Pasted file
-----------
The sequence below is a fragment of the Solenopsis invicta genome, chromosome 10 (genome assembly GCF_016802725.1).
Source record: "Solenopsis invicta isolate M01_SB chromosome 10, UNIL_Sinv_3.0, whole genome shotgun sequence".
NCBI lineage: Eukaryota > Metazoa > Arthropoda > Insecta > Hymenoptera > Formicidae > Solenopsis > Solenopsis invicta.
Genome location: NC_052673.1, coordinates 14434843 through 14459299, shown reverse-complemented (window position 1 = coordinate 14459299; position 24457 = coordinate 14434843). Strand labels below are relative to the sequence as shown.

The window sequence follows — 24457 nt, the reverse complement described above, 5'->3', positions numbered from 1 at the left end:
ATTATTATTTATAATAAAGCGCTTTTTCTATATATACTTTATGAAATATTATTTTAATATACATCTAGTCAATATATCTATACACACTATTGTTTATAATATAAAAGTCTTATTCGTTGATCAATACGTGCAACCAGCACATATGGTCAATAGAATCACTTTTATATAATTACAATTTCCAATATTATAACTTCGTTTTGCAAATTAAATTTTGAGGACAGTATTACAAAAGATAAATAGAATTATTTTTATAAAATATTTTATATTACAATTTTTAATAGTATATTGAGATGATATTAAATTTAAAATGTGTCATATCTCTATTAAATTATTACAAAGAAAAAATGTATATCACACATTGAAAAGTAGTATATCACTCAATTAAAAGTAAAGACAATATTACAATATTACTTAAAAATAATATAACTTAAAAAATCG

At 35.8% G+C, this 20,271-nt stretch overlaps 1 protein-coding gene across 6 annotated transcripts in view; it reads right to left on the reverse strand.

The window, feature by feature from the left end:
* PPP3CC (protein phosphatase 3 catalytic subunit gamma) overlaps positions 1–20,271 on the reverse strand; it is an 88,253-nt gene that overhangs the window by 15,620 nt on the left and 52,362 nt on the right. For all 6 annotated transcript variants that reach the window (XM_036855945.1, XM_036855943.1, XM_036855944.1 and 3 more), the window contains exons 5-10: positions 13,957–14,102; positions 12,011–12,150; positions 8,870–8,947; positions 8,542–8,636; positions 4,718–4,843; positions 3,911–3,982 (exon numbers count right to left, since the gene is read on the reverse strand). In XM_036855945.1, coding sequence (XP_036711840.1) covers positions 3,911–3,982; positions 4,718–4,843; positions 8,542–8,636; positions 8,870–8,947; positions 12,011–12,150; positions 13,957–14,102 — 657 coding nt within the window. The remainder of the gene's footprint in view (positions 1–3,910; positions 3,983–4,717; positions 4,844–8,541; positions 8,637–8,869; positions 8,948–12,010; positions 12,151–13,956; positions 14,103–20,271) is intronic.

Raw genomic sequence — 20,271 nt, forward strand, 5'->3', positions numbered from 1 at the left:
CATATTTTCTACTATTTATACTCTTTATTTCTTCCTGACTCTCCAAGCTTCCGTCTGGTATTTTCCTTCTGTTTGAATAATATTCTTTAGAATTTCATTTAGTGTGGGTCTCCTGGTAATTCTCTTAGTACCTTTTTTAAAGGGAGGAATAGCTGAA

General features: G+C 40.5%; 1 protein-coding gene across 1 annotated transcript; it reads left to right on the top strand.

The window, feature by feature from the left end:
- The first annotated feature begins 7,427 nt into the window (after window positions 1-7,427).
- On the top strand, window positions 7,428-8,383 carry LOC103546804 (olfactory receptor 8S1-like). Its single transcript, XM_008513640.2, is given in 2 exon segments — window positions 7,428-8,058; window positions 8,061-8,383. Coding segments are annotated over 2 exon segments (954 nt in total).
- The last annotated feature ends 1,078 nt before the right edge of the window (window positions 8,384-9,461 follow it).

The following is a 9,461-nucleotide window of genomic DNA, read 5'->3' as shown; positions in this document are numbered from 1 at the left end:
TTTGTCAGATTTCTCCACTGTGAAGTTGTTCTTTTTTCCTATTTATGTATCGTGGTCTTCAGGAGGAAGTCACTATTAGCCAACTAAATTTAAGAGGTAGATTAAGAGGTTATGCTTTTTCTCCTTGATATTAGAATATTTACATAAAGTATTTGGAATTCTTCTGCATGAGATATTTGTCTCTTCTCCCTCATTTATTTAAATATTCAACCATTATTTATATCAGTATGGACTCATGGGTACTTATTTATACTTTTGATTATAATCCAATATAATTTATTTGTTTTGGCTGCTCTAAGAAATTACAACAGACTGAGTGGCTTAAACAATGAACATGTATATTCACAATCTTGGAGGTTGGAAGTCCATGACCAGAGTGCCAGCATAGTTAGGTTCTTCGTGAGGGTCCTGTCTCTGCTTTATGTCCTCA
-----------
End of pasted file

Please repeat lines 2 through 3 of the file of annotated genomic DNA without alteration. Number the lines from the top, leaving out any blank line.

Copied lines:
Source record: "Solenopsis invicta isolate M01_SB chromosome 10, UNIL_Sinv_3.0, whole genome shotgun sequence".
NCBI lineage: Eukaryota > Metazoa > Arthropoda > Insecta > Hymenoptera > Formicidae > Solenopsis > Solenopsis invicta.